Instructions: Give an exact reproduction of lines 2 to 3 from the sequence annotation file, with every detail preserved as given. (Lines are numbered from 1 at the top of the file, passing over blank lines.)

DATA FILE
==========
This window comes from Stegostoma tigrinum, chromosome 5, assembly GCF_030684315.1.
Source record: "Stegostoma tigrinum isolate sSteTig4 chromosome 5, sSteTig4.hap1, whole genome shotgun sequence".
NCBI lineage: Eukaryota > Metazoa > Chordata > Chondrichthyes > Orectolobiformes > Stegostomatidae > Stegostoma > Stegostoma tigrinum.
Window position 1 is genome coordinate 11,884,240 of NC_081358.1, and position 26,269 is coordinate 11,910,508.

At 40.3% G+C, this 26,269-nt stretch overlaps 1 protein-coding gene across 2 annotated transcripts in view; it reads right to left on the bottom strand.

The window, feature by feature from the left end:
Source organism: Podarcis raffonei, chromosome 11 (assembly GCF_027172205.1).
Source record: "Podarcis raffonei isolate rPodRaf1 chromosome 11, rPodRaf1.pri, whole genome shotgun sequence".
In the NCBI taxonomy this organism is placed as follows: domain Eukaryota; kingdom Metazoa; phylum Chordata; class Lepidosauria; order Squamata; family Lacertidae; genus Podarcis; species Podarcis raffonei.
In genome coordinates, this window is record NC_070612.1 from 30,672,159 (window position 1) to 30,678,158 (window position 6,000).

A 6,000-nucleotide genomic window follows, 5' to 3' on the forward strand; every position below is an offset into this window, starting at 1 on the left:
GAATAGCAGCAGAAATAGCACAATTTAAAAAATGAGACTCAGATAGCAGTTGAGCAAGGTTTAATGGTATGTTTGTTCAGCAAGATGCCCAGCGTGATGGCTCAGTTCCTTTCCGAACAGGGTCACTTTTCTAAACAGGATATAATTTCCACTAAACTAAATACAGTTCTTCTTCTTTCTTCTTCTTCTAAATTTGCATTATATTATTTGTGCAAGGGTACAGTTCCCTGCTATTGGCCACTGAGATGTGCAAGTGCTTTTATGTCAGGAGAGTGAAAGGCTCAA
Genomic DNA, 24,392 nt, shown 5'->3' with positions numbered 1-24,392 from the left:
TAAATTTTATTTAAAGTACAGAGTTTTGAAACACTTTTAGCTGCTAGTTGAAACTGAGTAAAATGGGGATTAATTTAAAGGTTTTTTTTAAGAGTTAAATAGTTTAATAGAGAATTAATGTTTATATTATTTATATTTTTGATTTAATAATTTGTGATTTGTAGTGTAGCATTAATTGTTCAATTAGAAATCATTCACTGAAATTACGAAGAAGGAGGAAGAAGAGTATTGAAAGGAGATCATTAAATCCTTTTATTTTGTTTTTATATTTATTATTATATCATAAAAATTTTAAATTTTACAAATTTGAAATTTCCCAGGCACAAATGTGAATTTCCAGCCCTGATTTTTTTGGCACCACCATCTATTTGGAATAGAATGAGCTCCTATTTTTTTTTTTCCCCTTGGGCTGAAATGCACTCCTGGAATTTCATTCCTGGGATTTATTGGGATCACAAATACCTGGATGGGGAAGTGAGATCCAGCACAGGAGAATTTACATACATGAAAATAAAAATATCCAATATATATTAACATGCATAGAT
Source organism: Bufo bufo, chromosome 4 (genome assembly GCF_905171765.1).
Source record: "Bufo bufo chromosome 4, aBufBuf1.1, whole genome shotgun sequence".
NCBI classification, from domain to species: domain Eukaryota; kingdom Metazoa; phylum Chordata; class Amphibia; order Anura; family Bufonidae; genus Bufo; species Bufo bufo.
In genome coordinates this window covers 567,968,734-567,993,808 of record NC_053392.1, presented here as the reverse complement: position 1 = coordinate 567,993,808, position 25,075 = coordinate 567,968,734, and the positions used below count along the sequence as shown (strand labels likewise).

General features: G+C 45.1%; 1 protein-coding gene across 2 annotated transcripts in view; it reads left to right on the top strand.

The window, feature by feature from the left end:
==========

Source record: "Stegostoma tigrinum isolate sSteTig4 chromosome 5, sSteTig4.hap1, whole genome shotgun sequence".
NCBI lineage: Eukaryota > Metazoa > Chordata > Chondrichthyes > Orectolobiformes > Stegostomatidae > Stegostoma > Stegostoma tigrinum.